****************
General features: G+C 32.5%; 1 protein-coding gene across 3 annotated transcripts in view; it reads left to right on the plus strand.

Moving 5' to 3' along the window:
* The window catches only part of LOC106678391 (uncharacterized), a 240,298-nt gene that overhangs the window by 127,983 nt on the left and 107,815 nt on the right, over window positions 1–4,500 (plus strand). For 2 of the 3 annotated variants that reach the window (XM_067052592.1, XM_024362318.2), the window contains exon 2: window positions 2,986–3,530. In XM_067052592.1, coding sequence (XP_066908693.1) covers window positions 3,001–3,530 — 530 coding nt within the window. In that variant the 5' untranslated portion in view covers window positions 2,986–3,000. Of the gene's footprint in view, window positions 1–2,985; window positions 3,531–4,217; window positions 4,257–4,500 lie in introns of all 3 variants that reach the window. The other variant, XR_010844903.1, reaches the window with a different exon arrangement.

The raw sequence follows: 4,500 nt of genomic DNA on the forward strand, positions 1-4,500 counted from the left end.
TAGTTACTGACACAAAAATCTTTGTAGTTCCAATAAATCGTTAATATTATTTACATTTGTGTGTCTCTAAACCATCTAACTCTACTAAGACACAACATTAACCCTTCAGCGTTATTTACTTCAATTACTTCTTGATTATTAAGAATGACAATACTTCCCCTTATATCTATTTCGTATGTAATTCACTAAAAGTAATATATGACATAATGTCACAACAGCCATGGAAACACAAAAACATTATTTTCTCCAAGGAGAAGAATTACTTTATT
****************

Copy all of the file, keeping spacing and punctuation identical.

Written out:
General features: G+C 32.5%; 1 protein-coding gene across 3 annotated transcripts in view; it reads left to right on the plus strand.

Moving 5' to 3' along the window:
* The window catches only part of LOC106678391 (uncharacterized), a 240,298-nt gene that overhangs the window by 127,983 nt on the left and 107,815 nt on the right, over window positions 1–4,500 (plus strand). For 2 of the 3 annotated variants that reach the window (XM_067052592.1, XM_024362318.2), the window contains exon 2: window positions 2,986–3,530. In XM_067052592.1, coding sequence (XP_066908693.1) covers window positions 3,001–3,530 — 530 coding nt within the window. In that variant the 5' untranslated portion in view covers window positions 2,986–3,000. Of the gene's footprint in view, window positions 1–2,985; window positions 3,531–4,217; window positions 4,257–4,500 lie in introns of all 3 variants that reach the window. The other variant, XR_010844903.1, reaches the window with a different exon arrangement.

The raw sequence follows: 4,500 nt of genomic DNA on the forward strand, positions 1-4,500 counted from the left end.
TAGTTACTGACACAAAAATCTTTGTAGTTCCAATAAATCGTTAATATTATTTACATTTGTGTGTCTCTAAACCATCTAACTCTACTAAGACACAACATTAACCCTTCAGCGTTATTTACTTCAATTACTTCTTGATTATTAAGAATGACAATACTTCCCCTTATATCTATTTCGTATGTAATTCACTAAAAGTAATATATGACATAATGTCACAACAGCCATGGAAACACAAAAACATTATTTTCTCCAAGGAGAAGAATTACTTTATT